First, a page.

A more useful new feature that I'll discuss here, is emacs --daemon. Since many versions, you can set up emacs as an emacs-server. The idea is that you start one emacs instance (the 'server'), and you can then use emacsclient to quickly pop up a new emacs-frame (window). This new frame is not a new emacs instance, it's just a new frame (window) for the already-running emacs. The nice thing is that emacsclient is very quick - it doesn't need to parse all the startup packages or your 5000-line .emacs. You could activate it by putting (server-start) in your .emacs, or calling M-x server-start. I've been happily using that for years with mutt.
Those were happy years. Still, things could be better. Emacs-client/server had its limitations: first, an emacs could have graphical or console (tty) clients, but not both at the same time. Second, you always needed to start emacs in the foreground before you could use emacslient.
Both of these limitations have gone now -- hurray! You simply start emacs as:
$ emacs --daemonand it starts running in the background. After that, you can start emacs client frames (windows) using:
$ emacsclient -c. This will give you a graphical version when running X, or a terminal (console) version otherwise. If you want a terminal version even in windows-mode, use:
$ emacsclient -t. If you don't want the controlling terminal to wait for the emacsclient to finish, you can add the -n argument, so:
$ emacsclient -c -nand you can even specify an alternate editor if emacs is not yet running, so:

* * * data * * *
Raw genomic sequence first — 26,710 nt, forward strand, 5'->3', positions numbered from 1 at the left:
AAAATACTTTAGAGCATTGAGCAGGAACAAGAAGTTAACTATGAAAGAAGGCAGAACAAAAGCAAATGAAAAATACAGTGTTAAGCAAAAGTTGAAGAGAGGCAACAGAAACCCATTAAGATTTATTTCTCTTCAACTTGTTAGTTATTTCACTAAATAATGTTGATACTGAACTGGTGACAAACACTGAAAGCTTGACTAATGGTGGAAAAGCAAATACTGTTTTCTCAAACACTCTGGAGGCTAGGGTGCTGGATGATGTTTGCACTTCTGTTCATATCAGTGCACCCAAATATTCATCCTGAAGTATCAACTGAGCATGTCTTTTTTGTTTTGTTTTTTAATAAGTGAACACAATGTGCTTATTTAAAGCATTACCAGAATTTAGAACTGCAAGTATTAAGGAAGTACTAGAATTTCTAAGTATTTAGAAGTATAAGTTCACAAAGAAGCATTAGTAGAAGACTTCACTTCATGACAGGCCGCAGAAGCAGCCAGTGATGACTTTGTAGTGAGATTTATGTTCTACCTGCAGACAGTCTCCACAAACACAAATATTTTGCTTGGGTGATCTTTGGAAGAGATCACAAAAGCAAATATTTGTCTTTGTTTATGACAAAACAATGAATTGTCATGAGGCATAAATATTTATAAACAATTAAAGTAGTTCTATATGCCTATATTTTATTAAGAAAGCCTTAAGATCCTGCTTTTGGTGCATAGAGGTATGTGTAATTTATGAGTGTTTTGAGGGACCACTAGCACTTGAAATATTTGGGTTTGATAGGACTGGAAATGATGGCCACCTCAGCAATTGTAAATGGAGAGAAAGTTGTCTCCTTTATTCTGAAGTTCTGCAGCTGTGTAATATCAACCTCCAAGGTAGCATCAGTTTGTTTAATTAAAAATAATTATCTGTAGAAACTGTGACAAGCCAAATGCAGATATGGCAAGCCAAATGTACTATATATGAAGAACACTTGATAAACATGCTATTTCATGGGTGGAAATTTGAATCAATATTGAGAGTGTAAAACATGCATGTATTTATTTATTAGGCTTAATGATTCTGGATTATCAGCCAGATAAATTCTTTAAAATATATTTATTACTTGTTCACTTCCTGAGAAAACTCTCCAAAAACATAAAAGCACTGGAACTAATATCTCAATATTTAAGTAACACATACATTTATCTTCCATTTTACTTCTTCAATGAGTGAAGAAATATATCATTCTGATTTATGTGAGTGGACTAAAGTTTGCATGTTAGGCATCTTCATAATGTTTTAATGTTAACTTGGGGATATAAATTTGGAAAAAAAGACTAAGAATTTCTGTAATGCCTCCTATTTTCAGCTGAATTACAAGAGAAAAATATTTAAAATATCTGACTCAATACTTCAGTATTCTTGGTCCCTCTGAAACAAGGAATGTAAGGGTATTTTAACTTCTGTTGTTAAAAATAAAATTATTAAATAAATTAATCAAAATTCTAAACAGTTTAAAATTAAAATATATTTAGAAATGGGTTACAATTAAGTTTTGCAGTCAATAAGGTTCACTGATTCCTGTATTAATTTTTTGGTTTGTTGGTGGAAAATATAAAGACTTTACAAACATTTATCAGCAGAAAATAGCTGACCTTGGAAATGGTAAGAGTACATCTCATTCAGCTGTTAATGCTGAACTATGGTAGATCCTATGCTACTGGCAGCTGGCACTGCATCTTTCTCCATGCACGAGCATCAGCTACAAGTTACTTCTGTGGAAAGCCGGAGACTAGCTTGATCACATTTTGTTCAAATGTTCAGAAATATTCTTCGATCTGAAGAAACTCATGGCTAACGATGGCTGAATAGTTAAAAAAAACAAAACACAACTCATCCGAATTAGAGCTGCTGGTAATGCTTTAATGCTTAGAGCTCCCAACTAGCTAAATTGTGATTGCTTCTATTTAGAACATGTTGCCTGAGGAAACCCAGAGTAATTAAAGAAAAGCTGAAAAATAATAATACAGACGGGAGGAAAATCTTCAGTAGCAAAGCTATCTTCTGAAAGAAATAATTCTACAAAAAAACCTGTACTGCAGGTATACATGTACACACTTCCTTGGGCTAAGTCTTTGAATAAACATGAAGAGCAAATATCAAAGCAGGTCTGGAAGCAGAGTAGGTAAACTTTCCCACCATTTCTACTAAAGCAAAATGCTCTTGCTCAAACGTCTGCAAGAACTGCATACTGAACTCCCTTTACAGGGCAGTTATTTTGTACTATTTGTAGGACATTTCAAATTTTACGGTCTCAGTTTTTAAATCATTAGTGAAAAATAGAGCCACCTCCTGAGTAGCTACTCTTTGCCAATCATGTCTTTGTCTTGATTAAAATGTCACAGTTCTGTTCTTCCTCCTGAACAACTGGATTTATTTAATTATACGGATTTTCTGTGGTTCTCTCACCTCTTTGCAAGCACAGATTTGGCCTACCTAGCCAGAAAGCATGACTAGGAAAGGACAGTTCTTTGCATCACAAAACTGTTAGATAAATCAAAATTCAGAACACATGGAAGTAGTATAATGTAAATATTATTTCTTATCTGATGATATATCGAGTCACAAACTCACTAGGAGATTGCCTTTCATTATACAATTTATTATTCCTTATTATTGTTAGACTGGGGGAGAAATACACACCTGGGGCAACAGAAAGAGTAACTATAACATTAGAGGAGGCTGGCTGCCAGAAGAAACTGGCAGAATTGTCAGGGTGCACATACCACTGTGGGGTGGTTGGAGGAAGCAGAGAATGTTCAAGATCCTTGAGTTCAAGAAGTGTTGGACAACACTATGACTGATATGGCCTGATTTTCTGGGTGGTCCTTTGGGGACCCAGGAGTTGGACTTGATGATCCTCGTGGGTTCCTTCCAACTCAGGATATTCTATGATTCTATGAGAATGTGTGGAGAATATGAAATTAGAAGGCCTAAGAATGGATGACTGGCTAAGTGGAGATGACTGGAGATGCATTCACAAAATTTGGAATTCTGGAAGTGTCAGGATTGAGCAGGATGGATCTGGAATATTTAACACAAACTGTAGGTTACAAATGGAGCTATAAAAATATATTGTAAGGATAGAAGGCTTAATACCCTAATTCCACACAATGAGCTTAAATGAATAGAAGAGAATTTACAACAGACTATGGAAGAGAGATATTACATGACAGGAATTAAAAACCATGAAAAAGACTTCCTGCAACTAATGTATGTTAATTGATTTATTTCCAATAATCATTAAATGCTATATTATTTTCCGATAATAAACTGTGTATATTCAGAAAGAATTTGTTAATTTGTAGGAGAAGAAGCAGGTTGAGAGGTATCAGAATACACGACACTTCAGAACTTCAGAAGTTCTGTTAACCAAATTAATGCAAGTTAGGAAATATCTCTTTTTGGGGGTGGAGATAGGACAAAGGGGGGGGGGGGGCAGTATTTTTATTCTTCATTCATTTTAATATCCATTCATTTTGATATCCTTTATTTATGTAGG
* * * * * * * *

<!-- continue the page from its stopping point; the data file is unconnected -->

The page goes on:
$ emacsclient -c -a nano # if all else fails...Of course, you can also start emacs itself as the 'alternate'.
Now, my new way to run emacs is a follows:
- I start emacs in the background (as daemon) when logging into X; this can be done automatically by adding to make emacs --daemon to your list of startup-programs. In GNOME, this can be set through the Preferences/Sessions/Startup Programs-menu. I am sure other environments have something similar. Alternatively, you could put emacs --daemon & in ~/.xinitrc.
- I fire up emacs frames (windows) with emacsclient -c (or emacsclient -t to run it in a console);
- That's it!
$ pkill -TERM -u $USER emacsMake sure you have no unsaved data, and no other emacsen running...
You also might want to set some influential environment variables in your .~/.bashrc, ~/.zshenv, ..., so other programs will automatically use an emacsclient when available; e.g.,
EDITOR="emacsclient -c" VISUAL="emacsclient -c"With emacs --daemon there's no longer any need to use vi for quick-editing some file. In other words: alias vi="emacsclient -c"...